The Virginia Citizens’ Defense League has been doing a stellar job convincing counties around the state to pass resolutions saying they won’t adopt new gun laws. Franklin County joined the No New Gun Laws club on August 18, 2020 meaning the number of counties agreeing to it is nearing a couple dozen. Not bad, VCDL. Nice work.
The Virginia Citizens Defense League and its members are encouraging localities to pass the resolution to counteract new gun legislation that went into effect July 1. The new law gives localities the authority to ban guns in certain public places.
It was also the VCDL and its members that pushed for localities in the state, including Franklin County, to become a Second Amendment sanctuary.
Brien Dyer attended Tuesday’s meeting to speak in favor of the resolution. He said the new gun law would create a patchwork of different gun laws across the state that would be difficult for responsible gun owners to follow.
But even though they passed the resolution it isn’t exactly permanent (is anything in politics ever truly permanent, though?):
Blackwater District representative Ronald Mitchell read the resolution before it was put to a vote. The resolution stated that Franklin County does not intend on infringing on the rights of its citizens and does not want to discourage travel to the county that could be inhibited with new gun laws.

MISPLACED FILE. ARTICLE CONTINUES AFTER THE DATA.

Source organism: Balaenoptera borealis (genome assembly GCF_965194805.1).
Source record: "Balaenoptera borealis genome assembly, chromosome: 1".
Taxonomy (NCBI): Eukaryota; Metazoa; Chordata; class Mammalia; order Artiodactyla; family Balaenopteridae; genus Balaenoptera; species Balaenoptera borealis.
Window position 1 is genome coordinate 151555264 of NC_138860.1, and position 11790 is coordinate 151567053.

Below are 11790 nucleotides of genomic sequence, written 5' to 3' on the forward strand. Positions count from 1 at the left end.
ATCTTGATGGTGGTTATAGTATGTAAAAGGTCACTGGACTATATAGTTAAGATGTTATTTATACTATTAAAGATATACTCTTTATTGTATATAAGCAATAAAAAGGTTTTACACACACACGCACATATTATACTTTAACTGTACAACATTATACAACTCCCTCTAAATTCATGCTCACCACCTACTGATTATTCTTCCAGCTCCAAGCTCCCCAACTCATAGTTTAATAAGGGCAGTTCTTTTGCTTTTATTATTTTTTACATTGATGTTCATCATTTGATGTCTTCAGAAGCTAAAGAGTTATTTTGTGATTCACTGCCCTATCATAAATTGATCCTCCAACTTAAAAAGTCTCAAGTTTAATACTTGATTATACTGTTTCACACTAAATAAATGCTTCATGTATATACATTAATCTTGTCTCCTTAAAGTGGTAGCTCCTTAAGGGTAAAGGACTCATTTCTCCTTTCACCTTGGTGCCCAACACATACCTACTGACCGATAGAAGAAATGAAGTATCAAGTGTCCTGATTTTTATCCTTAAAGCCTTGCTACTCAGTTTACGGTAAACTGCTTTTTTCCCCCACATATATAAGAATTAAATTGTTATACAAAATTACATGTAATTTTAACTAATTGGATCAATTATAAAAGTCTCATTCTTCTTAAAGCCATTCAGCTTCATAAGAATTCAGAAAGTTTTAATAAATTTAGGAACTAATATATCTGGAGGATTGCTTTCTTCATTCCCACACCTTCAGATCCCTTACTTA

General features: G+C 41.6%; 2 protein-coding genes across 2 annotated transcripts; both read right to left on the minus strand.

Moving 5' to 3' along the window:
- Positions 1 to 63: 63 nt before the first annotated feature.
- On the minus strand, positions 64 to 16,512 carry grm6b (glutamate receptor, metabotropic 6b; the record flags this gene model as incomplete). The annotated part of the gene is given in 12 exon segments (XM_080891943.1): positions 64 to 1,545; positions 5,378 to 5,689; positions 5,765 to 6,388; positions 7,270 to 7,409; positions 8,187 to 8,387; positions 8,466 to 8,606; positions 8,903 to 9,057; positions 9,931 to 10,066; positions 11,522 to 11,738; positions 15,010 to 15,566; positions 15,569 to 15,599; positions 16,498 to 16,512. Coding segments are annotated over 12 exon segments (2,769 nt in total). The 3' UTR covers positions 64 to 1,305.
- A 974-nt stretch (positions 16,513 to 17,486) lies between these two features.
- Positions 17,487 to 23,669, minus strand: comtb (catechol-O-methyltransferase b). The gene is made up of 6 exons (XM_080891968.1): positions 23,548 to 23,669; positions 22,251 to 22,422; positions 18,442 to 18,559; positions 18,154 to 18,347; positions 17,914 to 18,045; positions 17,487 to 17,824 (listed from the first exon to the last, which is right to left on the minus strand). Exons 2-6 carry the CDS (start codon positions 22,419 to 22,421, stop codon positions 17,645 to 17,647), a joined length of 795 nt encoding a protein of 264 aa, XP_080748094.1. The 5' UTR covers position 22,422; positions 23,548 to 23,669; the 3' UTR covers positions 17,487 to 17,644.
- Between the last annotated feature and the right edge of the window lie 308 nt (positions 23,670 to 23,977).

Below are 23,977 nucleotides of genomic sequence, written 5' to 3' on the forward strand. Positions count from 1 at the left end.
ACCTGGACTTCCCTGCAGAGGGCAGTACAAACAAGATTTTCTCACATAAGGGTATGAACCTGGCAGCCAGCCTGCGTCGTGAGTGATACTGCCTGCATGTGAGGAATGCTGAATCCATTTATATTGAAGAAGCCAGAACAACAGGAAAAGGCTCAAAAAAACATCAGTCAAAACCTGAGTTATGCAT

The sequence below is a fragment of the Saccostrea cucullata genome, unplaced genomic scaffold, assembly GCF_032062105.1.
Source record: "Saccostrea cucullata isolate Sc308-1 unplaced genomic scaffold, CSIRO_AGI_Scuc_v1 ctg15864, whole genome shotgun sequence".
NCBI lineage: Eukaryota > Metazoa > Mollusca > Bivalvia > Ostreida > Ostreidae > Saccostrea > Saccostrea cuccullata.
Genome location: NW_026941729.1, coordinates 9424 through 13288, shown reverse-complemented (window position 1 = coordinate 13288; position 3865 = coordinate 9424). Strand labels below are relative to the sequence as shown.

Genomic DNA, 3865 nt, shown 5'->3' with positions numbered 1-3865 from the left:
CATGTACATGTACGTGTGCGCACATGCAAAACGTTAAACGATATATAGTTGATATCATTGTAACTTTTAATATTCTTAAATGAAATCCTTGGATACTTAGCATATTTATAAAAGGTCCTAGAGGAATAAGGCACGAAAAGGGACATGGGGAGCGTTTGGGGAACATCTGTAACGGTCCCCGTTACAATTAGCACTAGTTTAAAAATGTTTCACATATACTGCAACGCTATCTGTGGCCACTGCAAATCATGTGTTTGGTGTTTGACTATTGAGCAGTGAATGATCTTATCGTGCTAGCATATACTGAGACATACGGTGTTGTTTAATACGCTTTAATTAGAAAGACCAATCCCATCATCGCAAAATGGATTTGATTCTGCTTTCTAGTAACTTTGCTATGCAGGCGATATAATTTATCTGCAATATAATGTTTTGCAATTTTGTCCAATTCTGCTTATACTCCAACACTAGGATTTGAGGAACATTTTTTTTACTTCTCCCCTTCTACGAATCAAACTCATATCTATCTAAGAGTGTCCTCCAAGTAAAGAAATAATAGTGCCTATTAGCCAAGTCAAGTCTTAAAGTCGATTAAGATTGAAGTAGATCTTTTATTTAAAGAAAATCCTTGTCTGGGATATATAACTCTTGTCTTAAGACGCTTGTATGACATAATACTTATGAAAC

“The Franklin County Board of Supervisors wishes to express its continued opposition to any law that would unconstitutionally restrict the rights of citizens of, and visitors to Franklin County to keep and bear arms,” Mitchell read from the resolution.
While the resolution was passed unanimously on Tuesday, Snow Creek District representative and Chairman Leland Mitchell said the resolution was non-binding. While the current board has no plans to pass any gun laws, he said future boards could decide not to follow the resolution.
With what’s coming we need more cities, counties, townships — whatever — agreeing to become Second Amendment sanctuaries. A lot of areas seem to be doing the opposite — cough Washington and California cough — but it’s encouraging to see some taking steps toward protecting Second Amendment rights.
Here’s the deal, though. Can you really complain about the state of gun rights in your home state if you aren’t actively fighting to protect them? If you’re expecting someone else to do all the dirty work, invest all their time and money, but aren’t willing to do your part…sit down and shut up.
Part of being a responsible gun owner is doing your part to further Second Amendment rights. It might be an unpopular opinion, but there you have it. What have you done to protect and further Second Amendment rights lately?